Numrich: Yeah.

NT: What's it like coming back to the role of Eli four years later? What do you think you're bringing to the role now that's different from when you played him in 2009?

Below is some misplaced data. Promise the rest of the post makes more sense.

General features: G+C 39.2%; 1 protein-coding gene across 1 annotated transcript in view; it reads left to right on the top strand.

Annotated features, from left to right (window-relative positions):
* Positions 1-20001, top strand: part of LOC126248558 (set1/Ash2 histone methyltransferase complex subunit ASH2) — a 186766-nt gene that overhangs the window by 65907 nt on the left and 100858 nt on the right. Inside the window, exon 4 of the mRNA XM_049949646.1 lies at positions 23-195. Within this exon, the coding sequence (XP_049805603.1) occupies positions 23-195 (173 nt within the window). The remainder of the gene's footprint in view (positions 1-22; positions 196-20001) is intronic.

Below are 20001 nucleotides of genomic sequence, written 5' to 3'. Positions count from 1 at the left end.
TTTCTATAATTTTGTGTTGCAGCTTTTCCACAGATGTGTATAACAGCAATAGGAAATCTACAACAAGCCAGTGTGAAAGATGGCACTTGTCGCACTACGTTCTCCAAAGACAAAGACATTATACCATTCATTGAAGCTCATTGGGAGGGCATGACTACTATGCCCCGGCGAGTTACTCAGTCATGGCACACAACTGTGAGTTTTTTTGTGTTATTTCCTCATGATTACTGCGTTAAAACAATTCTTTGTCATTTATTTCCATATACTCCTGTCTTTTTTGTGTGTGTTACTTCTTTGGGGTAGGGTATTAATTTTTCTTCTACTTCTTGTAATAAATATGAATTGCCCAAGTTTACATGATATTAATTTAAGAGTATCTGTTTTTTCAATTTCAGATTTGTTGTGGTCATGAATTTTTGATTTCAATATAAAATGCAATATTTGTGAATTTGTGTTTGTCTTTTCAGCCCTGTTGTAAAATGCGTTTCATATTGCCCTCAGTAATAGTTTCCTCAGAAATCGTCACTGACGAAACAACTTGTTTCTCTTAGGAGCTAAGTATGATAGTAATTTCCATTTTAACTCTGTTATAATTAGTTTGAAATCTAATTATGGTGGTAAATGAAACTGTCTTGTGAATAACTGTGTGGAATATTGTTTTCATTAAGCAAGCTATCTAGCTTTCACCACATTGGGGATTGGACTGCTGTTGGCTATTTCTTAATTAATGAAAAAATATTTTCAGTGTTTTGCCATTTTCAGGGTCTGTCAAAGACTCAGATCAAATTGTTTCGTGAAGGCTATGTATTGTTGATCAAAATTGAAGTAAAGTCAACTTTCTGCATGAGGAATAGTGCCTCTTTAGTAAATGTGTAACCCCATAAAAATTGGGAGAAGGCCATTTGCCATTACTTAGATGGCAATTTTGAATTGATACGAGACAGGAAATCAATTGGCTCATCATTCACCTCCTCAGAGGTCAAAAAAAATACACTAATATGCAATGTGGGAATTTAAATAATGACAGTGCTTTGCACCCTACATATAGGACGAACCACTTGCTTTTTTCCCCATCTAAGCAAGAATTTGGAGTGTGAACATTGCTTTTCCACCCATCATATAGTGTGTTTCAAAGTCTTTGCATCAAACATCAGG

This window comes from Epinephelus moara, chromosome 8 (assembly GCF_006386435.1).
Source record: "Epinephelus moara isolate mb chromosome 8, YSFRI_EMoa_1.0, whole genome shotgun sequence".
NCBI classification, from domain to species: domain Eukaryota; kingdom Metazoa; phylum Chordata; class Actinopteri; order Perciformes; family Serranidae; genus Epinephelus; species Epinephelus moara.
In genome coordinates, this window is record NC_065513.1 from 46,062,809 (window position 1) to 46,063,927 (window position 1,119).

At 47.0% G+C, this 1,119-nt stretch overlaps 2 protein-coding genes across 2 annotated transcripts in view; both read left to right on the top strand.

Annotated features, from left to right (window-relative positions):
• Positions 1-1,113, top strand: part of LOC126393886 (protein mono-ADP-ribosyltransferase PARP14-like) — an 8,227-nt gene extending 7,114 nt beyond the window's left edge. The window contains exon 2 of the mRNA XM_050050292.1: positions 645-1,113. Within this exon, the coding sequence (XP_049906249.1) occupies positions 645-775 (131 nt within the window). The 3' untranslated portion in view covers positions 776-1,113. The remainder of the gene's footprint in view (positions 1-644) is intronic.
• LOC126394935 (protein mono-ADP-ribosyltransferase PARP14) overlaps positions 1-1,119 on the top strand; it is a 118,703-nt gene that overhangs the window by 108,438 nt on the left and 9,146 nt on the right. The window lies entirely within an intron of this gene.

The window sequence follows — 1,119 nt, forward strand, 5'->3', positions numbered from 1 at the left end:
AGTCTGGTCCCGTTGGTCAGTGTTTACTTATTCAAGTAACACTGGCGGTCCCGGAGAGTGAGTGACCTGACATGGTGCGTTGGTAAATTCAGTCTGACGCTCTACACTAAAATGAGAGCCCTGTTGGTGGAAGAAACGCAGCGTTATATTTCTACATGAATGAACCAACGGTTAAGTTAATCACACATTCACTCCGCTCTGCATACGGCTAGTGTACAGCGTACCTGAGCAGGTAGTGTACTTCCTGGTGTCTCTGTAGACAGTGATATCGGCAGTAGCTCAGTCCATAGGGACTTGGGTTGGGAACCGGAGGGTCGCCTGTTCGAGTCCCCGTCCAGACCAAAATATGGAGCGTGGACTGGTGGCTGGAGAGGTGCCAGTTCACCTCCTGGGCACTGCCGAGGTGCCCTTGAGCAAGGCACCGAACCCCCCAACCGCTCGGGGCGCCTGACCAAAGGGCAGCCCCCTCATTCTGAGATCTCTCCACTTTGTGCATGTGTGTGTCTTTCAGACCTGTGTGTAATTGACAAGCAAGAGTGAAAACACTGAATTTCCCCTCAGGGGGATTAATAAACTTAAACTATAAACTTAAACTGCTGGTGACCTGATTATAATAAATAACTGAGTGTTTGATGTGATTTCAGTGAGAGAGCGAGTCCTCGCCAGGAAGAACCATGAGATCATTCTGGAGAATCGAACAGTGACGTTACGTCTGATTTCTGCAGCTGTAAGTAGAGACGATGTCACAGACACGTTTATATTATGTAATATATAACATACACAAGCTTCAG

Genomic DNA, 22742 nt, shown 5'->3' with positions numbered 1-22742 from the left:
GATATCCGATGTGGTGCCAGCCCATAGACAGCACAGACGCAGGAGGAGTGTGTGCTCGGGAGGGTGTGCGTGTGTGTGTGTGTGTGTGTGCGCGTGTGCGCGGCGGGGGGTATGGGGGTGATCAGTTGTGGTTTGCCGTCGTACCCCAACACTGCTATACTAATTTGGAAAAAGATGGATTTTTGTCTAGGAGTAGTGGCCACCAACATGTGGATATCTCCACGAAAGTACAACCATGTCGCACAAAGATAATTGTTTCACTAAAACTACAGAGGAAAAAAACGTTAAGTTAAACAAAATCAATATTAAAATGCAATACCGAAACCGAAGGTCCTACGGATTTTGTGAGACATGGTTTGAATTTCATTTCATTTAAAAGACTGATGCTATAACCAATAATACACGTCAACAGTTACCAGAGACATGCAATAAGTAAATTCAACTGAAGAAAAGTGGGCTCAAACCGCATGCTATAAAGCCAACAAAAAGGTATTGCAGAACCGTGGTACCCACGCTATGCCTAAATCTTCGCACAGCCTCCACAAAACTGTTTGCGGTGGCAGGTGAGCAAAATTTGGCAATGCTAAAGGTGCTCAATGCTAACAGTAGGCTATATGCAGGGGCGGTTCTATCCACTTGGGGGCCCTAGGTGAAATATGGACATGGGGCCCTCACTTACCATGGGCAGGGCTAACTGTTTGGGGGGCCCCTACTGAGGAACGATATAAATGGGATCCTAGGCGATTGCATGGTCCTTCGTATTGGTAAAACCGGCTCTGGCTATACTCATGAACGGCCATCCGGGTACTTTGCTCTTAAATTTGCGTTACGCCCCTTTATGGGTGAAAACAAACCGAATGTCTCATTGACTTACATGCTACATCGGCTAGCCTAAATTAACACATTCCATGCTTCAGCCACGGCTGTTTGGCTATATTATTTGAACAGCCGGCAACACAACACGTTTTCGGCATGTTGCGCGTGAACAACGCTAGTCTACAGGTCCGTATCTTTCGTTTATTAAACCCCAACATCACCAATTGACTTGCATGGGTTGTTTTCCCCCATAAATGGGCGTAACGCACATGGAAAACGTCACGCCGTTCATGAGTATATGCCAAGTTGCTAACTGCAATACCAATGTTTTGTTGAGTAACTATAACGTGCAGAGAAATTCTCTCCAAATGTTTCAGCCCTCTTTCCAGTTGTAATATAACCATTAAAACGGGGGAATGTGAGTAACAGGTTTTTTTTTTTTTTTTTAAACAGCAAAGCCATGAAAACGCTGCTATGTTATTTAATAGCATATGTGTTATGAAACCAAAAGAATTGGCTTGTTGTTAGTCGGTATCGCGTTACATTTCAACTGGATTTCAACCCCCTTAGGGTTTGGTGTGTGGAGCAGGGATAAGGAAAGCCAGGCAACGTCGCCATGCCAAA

Numrich: Yeah, it's been a really interesting process, I've never had the chance to do that before, to revisit a role I'd done, and I was kind of nervous about it at first, but I actually am really, really happy that this opportunity came along, because I feel like it was a huge learning experience for me. The play now is different than it was when we did it in New York, and partly by design, because we are older now, and just approaching the play a few years later. I was sort of nervous about trying to portray a teenager again, this many years later. I felt like that was somewhat not believable anymore, but Daniel and I got together and talked and brainstormed and came up with the scenes that happen in the coffee shop in New York, in the future or the present, however you want to look at it, so those scenes are new to the play, and it was really great to add those, and in a way, it re-contextualizes the whole play in a new light, so that these characters are—rather than being teenagers and living through, in the present—these are characters, twenty-somethings, who are re-living an experience, or several experiences from the past, so having that new frame for the whole story was great, in terms of comfort level, in terms of the whole portraying, but also it gives us all the freedom to come at this production with a brand new perspective, and the whole production, and the space, and everything is very different from what we had in New York, so it was nice to be able to come to it, trying to remember all of the work we had done four years ago, and take the good parts about that, and keep progressing forward from there, but also have a chance to really approach it new and fresh, and I think that we were able to do that successfully, and I think that the play is better—in a better form, the play itself—is in a better shape than when it was in New York, and it's great to feel like you can come back to something, and keep discovering, and keep moving forward with it, so it was really fun.